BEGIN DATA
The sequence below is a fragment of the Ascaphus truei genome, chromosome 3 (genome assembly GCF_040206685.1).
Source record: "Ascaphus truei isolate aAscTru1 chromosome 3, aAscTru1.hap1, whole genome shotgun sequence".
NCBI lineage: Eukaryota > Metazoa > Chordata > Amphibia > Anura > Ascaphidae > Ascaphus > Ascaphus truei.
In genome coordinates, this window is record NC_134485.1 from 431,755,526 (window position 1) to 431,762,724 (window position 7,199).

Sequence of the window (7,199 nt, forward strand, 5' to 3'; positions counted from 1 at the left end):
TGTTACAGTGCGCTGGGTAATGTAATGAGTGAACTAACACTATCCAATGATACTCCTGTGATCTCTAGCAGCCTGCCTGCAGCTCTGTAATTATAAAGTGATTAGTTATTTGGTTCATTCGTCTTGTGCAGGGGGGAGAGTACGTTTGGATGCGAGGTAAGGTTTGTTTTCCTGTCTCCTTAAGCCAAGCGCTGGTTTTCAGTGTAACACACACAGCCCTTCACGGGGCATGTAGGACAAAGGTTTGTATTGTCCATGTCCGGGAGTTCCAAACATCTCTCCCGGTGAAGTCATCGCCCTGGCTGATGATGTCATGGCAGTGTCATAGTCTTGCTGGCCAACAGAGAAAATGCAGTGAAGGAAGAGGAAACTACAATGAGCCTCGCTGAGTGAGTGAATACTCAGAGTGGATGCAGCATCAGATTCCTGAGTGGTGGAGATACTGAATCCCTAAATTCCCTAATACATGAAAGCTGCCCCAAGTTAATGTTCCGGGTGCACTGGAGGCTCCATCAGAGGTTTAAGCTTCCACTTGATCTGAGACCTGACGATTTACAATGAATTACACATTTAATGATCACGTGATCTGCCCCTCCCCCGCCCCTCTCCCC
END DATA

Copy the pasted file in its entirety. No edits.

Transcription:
The sequence below is a fragment of the Ascaphus truei genome, chromosome 3 (genome assembly GCF_040206685.1).
Source record: "Ascaphus truei isolate aAscTru1 chromosome 3, aAscTru1.hap1, whole genome shotgun sequence".
NCBI lineage: Eukaryota > Metazoa > Chordata > Amphibia > Anura > Ascaphidae > Ascaphus > Ascaphus truei.
In genome coordinates, this window is record NC_134485.1 from 431,755,526 (window position 1) to 431,762,724 (window position 7,199).

Sequence of the window (7,199 nt, forward strand, 5' to 3'; positions counted from 1 at the left end):
TGTTACAGTGCGCTGGGTAATGTAATGAGTGAACTAACACTATCCAATGATACTCCTGTGATCTCTAGCAGCCTGCCTGCAGCTCTGTAATTATAAAGTGATTAGTTATTTGGTTCATTCGTCTTGTGCAGGGGGGAGAGTACGTTTGGATGCGAGGTAAGGTTTGTTTTCCTGTCTCCTTAAGCCAAGCGCTGGTTTTCAGTGTAACACACACAGCCCTTCACGGGGCATGTAGGACAAAGGTTTGTATTGTCCATGTCCGGGAGTTCCAAACATCTCTCCCGGTGAAGTCATCGCCCTGGCTGATGATGTCATGGCAGTGTCATAGTCTTGCTGGCCAACAGAGAAAATGCAGTGAAGGAAGAGGAAACTACAATGAGCCTCGCTGAGTGAGTGAATACTCAGAGTGGATGCAGCATCAGATTCCTGAGTGGTGGAGATACTGAATCCCTAAATTCCCTAATACATGAAAGCTGCCCCAAGTTAATGTTCCGGGTGCACTGGAGGCTCCATCAGAGGTTTAAGCTTCCACTTGATCTGAGACCTGACGATTTACAATGAATTACACATTTAATGATCACGTGATCTGCCCCTCCCCCGCCCCTCTCCCC